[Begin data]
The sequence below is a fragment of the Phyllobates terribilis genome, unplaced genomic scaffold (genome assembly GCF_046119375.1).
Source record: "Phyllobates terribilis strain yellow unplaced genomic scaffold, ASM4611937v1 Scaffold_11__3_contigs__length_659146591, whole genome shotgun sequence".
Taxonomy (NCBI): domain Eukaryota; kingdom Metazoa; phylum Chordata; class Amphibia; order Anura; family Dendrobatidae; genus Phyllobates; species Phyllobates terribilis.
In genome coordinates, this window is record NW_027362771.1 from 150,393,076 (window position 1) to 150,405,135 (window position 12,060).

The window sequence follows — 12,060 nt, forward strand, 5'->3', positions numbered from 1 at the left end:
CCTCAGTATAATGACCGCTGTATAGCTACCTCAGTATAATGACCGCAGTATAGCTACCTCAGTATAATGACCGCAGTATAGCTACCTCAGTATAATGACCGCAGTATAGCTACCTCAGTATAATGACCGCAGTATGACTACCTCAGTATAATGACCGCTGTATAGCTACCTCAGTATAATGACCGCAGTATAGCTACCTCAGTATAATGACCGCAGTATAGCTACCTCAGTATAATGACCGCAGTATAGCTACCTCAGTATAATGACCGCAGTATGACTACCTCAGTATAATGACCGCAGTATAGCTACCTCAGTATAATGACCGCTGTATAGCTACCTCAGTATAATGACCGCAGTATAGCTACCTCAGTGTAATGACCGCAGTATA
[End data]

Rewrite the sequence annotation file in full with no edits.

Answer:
The sequence below is a fragment of the Phyllobates terribilis genome, unplaced genomic scaffold (genome assembly GCF_046119375.1).
Source record: "Phyllobates terribilis strain yellow unplaced genomic scaffold, ASM4611937v1 Scaffold_11__3_contigs__length_659146591, whole genome shotgun sequence".
Taxonomy (NCBI): domain Eukaryota; kingdom Metazoa; phylum Chordata; class Amphibia; order Anura; family Dendrobatidae; genus Phyllobates; species Phyllobates terribilis.
In genome coordinates, this window is record NW_027362771.1 from 150,393,076 (window position 1) to 150,405,135 (window position 12,060).

The window sequence follows — 12,060 nt, forward strand, 5'->3', positions numbered from 1 at the left end:
CCTCAGTATAATGACCGCTGTATAGCTACCTCAGTATAATGACCGCAGTATAGCTACCTCAGTATAATGACCGCAGTATAGCTACCTCAGTATAATGACCGCAGTATAGCTACCTCAGTATAATGACCGCAGTATGACTACCTCAGTATAATGACCGCTGTATAGCTACCTCAGTATAATGACCGCAGTATAGCTACCTCAGTATAATGACCGCAGTATAGCTACCTCAGTATAATGACCGCAGTATAGCTACCTCAGTATAATGACCGCAGTATGACTACCTCAGTATAATGACCGCAGTATAGCTACCTCAGTATAATGACCGCTGTATAGCTACCTCAGTATAATGACCGCAGTATAGCTACCTCAGTGTAATGACCGCAGTATA